Clay County community partners are holding an Opioid Overdose Awareness Seminar on Thursday, Oct. 20 to bring awareness to opioid overdose and usage issues in Clay County.
The community is invited to attend the free event at First Baptist Church in Middleburg, 2645 Blanding Blvd. Transportation to the event will be provided at no cost. Those needing a ride should be at Clay Hill Elementary (6345 County Road 218) by 5 p.m.
A networking reception with food will begin at 5:30 p.m. and the seminar will begin at 6:30 p.m. with a moderated panel discussion with local experts, Clay County Public Information Officer Annaleasa Winter said.
This seminar will bring together a panel of experts from the community for a discussion about the effects of opioid use and overdoses in Clay County, as well as personal stories of loss and recovery from Clay County residents.
The event moderator is TJ Ward with Project Opioid Jax. Panelists include Glenn East from Clay County Fire and Rescue, Wayne McKinney from the Clay County Sheriff’s Office, Clay County District Schools Superintendent David Broskie and Dr. Jodie Graves from HCA Florida Orange Park Hospital.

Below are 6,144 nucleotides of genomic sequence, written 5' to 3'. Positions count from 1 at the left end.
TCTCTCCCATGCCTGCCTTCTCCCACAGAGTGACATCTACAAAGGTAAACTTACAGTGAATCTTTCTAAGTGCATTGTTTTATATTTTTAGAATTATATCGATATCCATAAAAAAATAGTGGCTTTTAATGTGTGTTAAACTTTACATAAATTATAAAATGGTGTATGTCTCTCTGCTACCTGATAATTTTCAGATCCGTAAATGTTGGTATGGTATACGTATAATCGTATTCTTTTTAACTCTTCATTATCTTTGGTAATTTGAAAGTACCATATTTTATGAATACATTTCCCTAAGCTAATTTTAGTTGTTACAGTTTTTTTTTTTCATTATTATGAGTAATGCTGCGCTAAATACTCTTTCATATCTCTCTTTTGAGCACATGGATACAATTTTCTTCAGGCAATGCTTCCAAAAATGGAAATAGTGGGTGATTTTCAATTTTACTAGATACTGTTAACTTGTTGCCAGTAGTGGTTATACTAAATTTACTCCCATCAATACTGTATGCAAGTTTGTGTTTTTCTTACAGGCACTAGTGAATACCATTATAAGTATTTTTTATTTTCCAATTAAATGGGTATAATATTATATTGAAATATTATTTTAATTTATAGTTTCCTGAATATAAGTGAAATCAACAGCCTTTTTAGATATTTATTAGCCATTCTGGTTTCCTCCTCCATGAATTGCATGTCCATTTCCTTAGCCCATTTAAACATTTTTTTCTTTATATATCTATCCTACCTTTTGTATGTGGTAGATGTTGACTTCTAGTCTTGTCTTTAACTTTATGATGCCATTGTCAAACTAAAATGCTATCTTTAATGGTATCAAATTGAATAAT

Participants will be provided with real-time data, strategies to reduce access to opioids, and resources for treatment and recovery available in Clay County.
“Talking about overdose could save a life,” Winter said. “If you know someone who is struggling with addiction, there is hope and there is free help.”
In 2013, Clay County had 286 documented overdoses, but by 2017 the number jumped to 577 documented overdoses, according to the Clay County Fire and Rescue data.
“We are above state and national averages for overdoses and overdose deaths,” Clay County Fire and Rescue Battalion Chief Glenn East said.
In 2020 the county partnered with Clay Behavioral and the Florida Department of Health to start the OD2A, Overdose Data to Action Program. The primary goal of the OD2A Program is to prevent opioid-related overdoses and deaths in Clay County.
Those who join the program are paired with a recovery peer specialist, someone who has also battled addiction but came out successful, and they are given their own guide to the recovery process.
Since launching the OD2A in 2021, Clay County has had 161 people participate in the program.
“We are at a 28% reduction in our overdose number since the launch of this program,” East said. “We have to remember that, put simply, addiction is a disease and we do not want to just treat opioids, we want to put our attention on all addiction.”
Click here for Clay County’s recovery and opioid support page.